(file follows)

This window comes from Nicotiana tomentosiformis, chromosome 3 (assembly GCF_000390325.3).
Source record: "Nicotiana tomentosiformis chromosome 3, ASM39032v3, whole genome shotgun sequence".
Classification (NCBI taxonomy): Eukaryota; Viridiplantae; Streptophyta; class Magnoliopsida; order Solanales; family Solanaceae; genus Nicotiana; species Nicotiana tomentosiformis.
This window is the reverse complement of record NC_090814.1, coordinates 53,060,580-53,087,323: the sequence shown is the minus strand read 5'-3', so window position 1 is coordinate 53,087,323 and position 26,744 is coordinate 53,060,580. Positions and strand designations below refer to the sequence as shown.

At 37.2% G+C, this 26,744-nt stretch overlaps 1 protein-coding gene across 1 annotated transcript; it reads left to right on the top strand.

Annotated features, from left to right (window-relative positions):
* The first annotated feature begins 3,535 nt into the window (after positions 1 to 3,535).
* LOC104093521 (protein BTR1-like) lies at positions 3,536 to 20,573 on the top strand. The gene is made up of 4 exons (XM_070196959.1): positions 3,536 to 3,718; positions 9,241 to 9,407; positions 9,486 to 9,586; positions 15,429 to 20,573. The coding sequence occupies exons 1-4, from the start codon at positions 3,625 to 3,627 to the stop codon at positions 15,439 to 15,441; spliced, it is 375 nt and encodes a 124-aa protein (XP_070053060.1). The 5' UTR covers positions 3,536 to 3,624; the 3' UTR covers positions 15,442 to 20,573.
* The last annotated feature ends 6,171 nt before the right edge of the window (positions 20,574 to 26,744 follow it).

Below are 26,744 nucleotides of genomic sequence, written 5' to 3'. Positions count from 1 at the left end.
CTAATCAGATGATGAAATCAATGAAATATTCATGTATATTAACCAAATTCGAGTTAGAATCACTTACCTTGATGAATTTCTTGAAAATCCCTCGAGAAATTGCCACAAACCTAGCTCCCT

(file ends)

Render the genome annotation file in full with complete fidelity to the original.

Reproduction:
This window comes from Nicotiana tomentosiformis, chromosome 3 (assembly GCF_000390325.3).
Source record: "Nicotiana tomentosiformis chromosome 3, ASM39032v3, whole genome shotgun sequence".
Classification (NCBI taxonomy): Eukaryota; Viridiplantae; Streptophyta; class Magnoliopsida; order Solanales; family Solanaceae; genus Nicotiana; species Nicotiana tomentosiformis.
This window is the reverse complement of record NC_090814.1, coordinates 53,060,580-53,087,323: the sequence shown is the minus strand read 5'-3', so window position 1 is coordinate 53,087,323 and position 26,744 is coordinate 53,060,580. Positions and strand designations below refer to the sequence as shown.

At 37.2% G+C, this 26,744-nt stretch overlaps 1 protein-coding gene across 1 annotated transcript; it reads left to right on the top strand.

Annotated features, from left to right (window-relative positions):
* The first annotated feature begins 3,535 nt into the window (after positions 1 to 3,535).
* LOC104093521 (protein BTR1-like) lies at positions 3,536 to 20,573 on the top strand. The gene is made up of 4 exons (XM_070196959.1): positions 3,536 to 3,718; positions 9,241 to 9,407; positions 9,486 to 9,586; positions 15,429 to 20,573. The coding sequence occupies exons 1-4, from the start codon at positions 3,625 to 3,627 to the stop codon at positions 15,439 to 15,441; spliced, it is 375 nt and encodes a 124-aa protein (XP_070053060.1). The 5' UTR covers positions 3,536 to 3,624; the 3' UTR covers positions 15,442 to 20,573.
* The last annotated feature ends 6,171 nt before the right edge of the window (positions 20,574 to 26,744 follow it).

Below are 26,744 nucleotides of genomic sequence, written 5' to 3'. Positions count from 1 at the left end.
CTAATCAGATGATGAAATCAATGAAATATTCATGTATATTAACCAAATTCGAGTTAGAATCACTTACCTTGATGAATTTCTTGAAAATCCCTCGAGAAATTGCCACAAACCTAGCTCCCT